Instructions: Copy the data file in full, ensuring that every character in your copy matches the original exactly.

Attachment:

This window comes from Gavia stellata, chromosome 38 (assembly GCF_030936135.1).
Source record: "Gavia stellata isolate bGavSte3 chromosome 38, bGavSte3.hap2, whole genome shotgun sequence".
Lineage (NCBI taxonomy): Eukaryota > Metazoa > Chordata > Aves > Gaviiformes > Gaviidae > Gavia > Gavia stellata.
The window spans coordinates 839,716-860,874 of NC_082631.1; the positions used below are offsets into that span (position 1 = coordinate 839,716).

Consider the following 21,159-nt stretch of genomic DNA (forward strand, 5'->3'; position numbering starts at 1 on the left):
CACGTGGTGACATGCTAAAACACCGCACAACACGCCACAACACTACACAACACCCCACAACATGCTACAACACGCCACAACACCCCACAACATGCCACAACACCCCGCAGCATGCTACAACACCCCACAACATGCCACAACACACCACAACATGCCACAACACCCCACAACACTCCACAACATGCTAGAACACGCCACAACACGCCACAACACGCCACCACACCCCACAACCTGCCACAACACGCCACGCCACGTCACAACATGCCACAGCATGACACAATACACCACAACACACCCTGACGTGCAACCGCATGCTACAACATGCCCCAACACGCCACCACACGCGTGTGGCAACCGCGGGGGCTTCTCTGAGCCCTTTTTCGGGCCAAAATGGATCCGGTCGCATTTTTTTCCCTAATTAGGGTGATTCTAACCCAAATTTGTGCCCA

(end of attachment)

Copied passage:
This window comes from Gavia stellata, chromosome 38 (assembly GCF_030936135.1).
Source record: "Gavia stellata isolate bGavSte3 chromosome 38, bGavSte3.hap2, whole genome shotgun sequence".
Lineage (NCBI taxonomy): Eukaryota > Metazoa > Chordata > Aves > Gaviiformes > Gaviidae > Gavia > Gavia stellata.
The window spans coordinates 839,716-860,874 of NC_082631.1; the positions used below are offsets into that span (position 1 = coordinate 839,716).

Consider the following 21,159-nt stretch of genomic DNA (forward strand, 5'->3'; position numbering starts at 1 on the left):
CACGTGGTGACATGCTAAAACACCGCACAACACGCCACAACACTACACAACACCCCACAACATGCTACAACACGCCACAACACCCCACAACATGCCACAACACCCCGCAGCATGCTACAACACCCCACAACATGCCACAACACACCACAACATGCCACAACACCCCACAACACTCCACAACATGCTAGAACACGCCACAACACGCCACAACACGCCACCACACCCCACAACCTGCCACAACACGCCACGCCACGTCACAACATGCCACAGCATGACACAATACACCACAACACACCCTGACGTGCAACCGCATGCTACAACATGCCCCAACACGCCACCACACGCGTGTGGCAACCGCGGGGGCTTCTCTGAGCCCTTTTTCGGGCCAAAATGGATCCGGTCGCATTTTTTTCCCTAATTAGGGTGATTCTAACCCAAATTTGTGCCCA